This has only become more obvious in the time since the series was released. It did at least re-emphasise the strong appetite for sports documentaries, and Netflix went on to produce Sunderland ‘Til I Die: this was a truly compelling, raw insight into the heart and soul of a football club. The contrast to All or Nothing could hardly be more stark – true emotions were captured as viewers felt the anguish of Sunderland’s fans and saw it contrasted with the relative indifference of some of the senior professionals.
The unique opportunity to watch John Stones singing Wonderwall just doesn’t quite stack up in comparison.
Review written by James Martin
James is a sports journalist with a focus on football. He began writing for LFC Fans Corner over seven years ago, and has since been featured on the club website and The Independent among others. He graduated from Oxford in 2019, and holds the Gold Standard NCTJ Diploma in Journalism.
His portfolio can be found at http://jamesmartin013.journoportfolio.com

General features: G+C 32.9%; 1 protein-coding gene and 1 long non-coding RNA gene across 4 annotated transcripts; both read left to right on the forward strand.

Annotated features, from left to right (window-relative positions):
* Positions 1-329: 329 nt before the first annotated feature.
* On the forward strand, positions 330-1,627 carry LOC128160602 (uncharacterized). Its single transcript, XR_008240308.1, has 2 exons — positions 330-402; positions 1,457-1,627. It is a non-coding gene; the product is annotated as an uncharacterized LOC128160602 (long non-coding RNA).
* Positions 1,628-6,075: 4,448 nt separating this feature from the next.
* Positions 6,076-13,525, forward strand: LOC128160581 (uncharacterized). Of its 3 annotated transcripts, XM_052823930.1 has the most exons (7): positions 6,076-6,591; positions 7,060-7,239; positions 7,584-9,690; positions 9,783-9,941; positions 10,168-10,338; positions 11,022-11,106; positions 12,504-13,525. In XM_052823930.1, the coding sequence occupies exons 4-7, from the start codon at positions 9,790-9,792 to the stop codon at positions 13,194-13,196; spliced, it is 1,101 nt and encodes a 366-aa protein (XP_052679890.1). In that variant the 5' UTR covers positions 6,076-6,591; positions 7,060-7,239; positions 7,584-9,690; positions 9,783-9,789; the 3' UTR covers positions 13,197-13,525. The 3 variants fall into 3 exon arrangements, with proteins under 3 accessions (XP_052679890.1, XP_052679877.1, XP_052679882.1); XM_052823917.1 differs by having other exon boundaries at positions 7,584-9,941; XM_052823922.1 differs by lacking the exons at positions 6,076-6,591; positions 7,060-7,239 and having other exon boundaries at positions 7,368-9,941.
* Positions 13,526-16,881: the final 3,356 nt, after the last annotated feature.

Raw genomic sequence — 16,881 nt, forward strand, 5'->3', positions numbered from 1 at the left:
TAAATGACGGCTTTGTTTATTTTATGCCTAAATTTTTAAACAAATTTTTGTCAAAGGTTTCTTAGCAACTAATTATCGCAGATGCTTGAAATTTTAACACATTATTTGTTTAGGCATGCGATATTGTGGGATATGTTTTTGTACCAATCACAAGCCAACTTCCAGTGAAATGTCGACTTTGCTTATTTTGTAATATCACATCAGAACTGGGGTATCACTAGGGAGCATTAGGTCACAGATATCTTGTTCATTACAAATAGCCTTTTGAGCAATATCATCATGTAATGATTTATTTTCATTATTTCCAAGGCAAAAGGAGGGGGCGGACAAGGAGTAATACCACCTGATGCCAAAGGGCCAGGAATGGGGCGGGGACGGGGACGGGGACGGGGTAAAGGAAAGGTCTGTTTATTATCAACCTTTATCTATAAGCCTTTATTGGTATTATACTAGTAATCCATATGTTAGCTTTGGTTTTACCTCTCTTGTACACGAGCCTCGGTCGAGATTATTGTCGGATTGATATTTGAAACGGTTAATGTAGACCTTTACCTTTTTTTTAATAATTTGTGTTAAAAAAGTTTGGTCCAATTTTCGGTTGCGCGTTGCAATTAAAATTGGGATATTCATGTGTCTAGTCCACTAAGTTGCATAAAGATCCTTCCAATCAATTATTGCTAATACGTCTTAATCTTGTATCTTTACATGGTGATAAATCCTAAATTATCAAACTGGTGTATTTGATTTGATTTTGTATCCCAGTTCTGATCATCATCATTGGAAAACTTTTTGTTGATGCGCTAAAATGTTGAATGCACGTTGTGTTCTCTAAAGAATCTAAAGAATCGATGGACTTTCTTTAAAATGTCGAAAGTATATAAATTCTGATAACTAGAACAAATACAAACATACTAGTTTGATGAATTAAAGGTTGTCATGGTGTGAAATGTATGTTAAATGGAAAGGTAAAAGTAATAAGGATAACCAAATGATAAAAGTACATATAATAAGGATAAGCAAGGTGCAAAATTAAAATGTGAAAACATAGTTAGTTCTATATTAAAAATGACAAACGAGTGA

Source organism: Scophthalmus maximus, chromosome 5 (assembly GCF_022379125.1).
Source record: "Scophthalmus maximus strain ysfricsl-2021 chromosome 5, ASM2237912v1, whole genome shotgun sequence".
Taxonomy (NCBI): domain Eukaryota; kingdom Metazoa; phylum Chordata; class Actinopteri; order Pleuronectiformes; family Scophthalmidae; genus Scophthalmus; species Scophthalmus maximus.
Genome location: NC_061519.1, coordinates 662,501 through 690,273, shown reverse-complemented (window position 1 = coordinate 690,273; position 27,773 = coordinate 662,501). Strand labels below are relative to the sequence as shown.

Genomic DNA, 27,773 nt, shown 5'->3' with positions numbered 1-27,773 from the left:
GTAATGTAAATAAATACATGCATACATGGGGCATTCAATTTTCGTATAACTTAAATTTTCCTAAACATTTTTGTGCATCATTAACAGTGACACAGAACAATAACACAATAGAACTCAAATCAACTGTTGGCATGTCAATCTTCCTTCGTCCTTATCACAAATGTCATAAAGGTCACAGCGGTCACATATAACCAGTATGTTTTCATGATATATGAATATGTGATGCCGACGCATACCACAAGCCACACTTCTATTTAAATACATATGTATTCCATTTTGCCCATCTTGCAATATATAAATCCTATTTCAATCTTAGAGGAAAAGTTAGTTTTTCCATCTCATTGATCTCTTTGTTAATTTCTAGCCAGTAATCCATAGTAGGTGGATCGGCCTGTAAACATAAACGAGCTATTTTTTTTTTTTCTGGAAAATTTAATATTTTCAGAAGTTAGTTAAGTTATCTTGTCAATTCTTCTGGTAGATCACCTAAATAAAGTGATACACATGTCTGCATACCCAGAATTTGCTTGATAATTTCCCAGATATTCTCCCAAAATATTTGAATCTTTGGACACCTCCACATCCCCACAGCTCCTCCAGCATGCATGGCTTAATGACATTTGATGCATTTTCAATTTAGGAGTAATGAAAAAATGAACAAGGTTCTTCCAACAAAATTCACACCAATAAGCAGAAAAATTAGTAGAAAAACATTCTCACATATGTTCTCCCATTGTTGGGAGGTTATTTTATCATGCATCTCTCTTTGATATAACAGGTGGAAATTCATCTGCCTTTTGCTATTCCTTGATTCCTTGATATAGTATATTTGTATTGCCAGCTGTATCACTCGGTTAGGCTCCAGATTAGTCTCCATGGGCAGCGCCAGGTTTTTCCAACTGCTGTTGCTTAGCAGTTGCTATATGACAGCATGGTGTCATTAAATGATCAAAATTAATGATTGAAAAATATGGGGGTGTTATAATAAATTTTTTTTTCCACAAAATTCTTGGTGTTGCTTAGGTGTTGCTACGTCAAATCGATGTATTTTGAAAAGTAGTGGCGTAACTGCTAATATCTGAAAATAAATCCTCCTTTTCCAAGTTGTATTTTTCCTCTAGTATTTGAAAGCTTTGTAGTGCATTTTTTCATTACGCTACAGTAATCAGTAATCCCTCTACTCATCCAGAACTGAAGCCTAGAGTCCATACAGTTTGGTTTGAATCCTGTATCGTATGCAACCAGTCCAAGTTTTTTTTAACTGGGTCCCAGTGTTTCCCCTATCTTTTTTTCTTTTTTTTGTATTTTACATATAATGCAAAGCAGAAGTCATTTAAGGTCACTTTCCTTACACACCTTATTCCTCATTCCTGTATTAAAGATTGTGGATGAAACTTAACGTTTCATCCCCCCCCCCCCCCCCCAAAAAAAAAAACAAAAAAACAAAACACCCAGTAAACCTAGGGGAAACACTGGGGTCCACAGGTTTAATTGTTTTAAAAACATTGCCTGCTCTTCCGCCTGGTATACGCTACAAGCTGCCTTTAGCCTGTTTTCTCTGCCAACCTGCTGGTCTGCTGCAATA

No Kane, No Lukaku, No Problems? Written by @JamesMartin013 For those who have not been following this mini-series, the premise is that I had to go the entire FPL season without bringing in either Harry Kane or Romelu Lukaku…two players considered by many to be must-haves at the start of the 2017/18 campaign. You can […]
Fantasy Premier League: Ladies and Gentlemen of the class of ’17/’18. Written by @NiallHawthorne Captain Salah. If I could offer you only one tip for the future, captaining Salah would be it. The long term benefits of captaining Salah have been proved by scientists, whereas the rest of my advice has no basis more reliable […]
Gameweek 38 Preview: Fantasy Premier League #FPL Written by John Wallin @FantasyGaffer You may have heard, there is now a podcast as Bang Average in addition to this column; with John, Ryan and Mike talking all formats of #FPL. Go and subscribe…this will still be here when you get back. Congratulations to everyone who […]
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DOUBLE Gameweek 37 Preview: Fantasy Premier League #FPL Written by Mike P @TalkinTogga You may have heard, there is now a podcast as Bang Average in addition to this column; with John, Ryan and Mike talking all formats of #FPL. Go and subscribe…this will still be here when you get back. WARNING – #FPL DEADLINE […]